Frank Hawkins Kenan Institute of Private Enterprise

UNC Kenan-Flagler Business School

Growing Local Jobs

New initiative helps eastern N.C. community tap a valuable economic resource

While communities across North Carolina and the nation seek ways to rebuild their economies, experts from the Kenan Institute and one eastern North Carolina region are leveraging an often-overlooked asset to create jobs: existing businesses.

The Twin County Business Growth Initiative is identifying companies in Edgecombe and Nash counties that have the highest potential to expand and add jobs, finding out what those companies need to grow, and mobilizing community resources to provide it.

It is a project of the Kenan Institute and Carolinas Gateway Partnership, a public-private economic development agency that promotes economic growth for the two-county region that surrounds Rocky Mount.

“Existing businesses create up to 80 percent of all new jobs but are often overlooked,” said Thomas A. Stith III, the Kenan Institute’s program director for economic development, who conceived and leads the initiative.

“If you nurture your existing businesses, you help the people who are going to create the vast majority of jobs in your community,” he said.

The project goes to the heart of why Carolinas Gateway Partnership exists, said President and CEO John R. Gessaman.

“Our bottom line is keeping the jobs we have and creating new ones,” Gessaman said. “We want to make sure our existing industries have the infrastructure resources they need to compete and grow.”

Arming the Community for Action

Effective economic development, Stith said, requires a three-pronged approach: recruiting large, new job-creating industries; promoting the startup of new ventures; and helping existing businesses prosper and expand.

The Business Growth Initiative focuses on the third prong—helping communities identify companies with the highest potential to grow and taking strategic steps to help them do so.

“Small businesses face a range of factors that affect their ability to grow,” Stith said. “Many need help to assess and develop their markets, to find and train skilled workers, or to finance new equipment and facilities. Meanwhile, many community organizations offer services that can help. Linking local businesses with these resources can have a major impact.”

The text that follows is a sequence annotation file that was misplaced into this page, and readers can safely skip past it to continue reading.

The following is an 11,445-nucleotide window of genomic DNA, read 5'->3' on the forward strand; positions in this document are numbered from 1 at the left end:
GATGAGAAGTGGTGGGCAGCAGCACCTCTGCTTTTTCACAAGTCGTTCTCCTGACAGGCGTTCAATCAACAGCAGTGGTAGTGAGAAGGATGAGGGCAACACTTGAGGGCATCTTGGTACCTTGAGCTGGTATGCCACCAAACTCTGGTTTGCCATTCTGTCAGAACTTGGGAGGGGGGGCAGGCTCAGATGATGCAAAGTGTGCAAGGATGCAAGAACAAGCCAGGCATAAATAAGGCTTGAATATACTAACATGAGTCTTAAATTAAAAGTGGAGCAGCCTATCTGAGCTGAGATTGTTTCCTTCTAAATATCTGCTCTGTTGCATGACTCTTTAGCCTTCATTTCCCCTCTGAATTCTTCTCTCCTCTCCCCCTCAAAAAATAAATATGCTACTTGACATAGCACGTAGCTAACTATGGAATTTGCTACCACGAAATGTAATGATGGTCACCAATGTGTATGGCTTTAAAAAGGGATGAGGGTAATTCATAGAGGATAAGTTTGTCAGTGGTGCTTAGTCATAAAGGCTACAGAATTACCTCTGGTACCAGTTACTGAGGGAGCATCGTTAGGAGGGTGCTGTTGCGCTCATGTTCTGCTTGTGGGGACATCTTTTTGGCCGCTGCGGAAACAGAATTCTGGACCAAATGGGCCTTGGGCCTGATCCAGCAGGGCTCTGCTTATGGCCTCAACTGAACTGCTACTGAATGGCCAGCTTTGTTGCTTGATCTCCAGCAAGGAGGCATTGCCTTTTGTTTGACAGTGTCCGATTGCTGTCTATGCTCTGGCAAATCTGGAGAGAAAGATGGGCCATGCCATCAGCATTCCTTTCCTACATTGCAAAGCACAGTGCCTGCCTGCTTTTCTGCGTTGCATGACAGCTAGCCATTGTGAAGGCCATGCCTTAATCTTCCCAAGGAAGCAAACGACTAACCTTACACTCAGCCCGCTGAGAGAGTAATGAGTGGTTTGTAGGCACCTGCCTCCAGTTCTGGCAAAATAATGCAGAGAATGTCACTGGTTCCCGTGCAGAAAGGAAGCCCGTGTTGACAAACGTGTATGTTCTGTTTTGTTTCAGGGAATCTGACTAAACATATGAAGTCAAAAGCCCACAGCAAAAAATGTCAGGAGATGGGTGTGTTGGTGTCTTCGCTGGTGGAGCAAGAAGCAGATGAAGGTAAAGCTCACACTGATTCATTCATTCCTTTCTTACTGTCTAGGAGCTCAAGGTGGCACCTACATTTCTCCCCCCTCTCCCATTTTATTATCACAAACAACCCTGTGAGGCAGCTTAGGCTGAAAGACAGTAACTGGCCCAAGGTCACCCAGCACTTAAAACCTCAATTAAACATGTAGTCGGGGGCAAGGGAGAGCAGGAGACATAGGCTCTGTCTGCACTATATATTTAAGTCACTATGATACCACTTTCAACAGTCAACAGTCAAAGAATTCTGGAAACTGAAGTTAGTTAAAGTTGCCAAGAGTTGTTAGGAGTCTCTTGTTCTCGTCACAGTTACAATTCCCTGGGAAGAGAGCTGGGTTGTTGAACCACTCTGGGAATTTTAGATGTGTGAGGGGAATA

The initiative involves three key steps:

  • Identify high-potential companies. Develop a database of companies that are well positioned for growth and local vendors that can service and supply them. That includes businesses that are already partners of the economic development agency as well as companies identified by institute researchers using a proprietary database.
  • Mobilize a community action team. Recruit individuals and organizations that are willing and able to respond to the needs of local businesses, such as community colleges that provide workforce training and development; banks that can provide loans and financial services; business support organizations that provide technical assistance; and universities that offer research, expertise, and knowledge workers.
  • Assess business needs. Send UNC Kenan-Flagler Business School MBA analysts to interview leaders of high-potential companies, understand their business strategies, and find out what they need to grow.

In the end, the project will arm the Carolinas Gateway Partnership with a wealth of company data, a robust tool for managing company information and contacts, and a community poised for collaborative action to help its businesses grow and create jobs.

A Model Others Can Follow

The Twin County project is the first of what Stith hopes will be many such partnerships with communities to drive business growth across eastern North Carolina and beyond.

“North Carolina’s economy was not immune to the recent economic crisis that resulted in more than 8 million jobs lost throughout the country,” Stith said. “Our state’s current unemployment rate of nearly 10 percent is a key indicator that we must take uncommon steps to address the devastating effects of our state’s economic downturn.”

Eastern North Carolina is of particular concern because of the higher-than-average unemployment rates it has experienced for decades due to the decline of traditional industries, such as tobacco and textiles, he said.

“The pool of new companies has shrunk, and the competition for them is greater,” Stith said. That’s why it is so important to take a comprehensive approach to job growth. While new business location should continue to be a component of eastern North Carolina’s economic development strategy, let’s not forget that existing businesses are creating most of the new jobs.”

For more information, contact:

Thomas A. Stith III
Program Director, Economic Development
Frank Hawkins Kenan Institute of Private Enterprise
Campus Box 3440, Kenan Center
Chapel Hill, NC 27599-3440
919/962-8444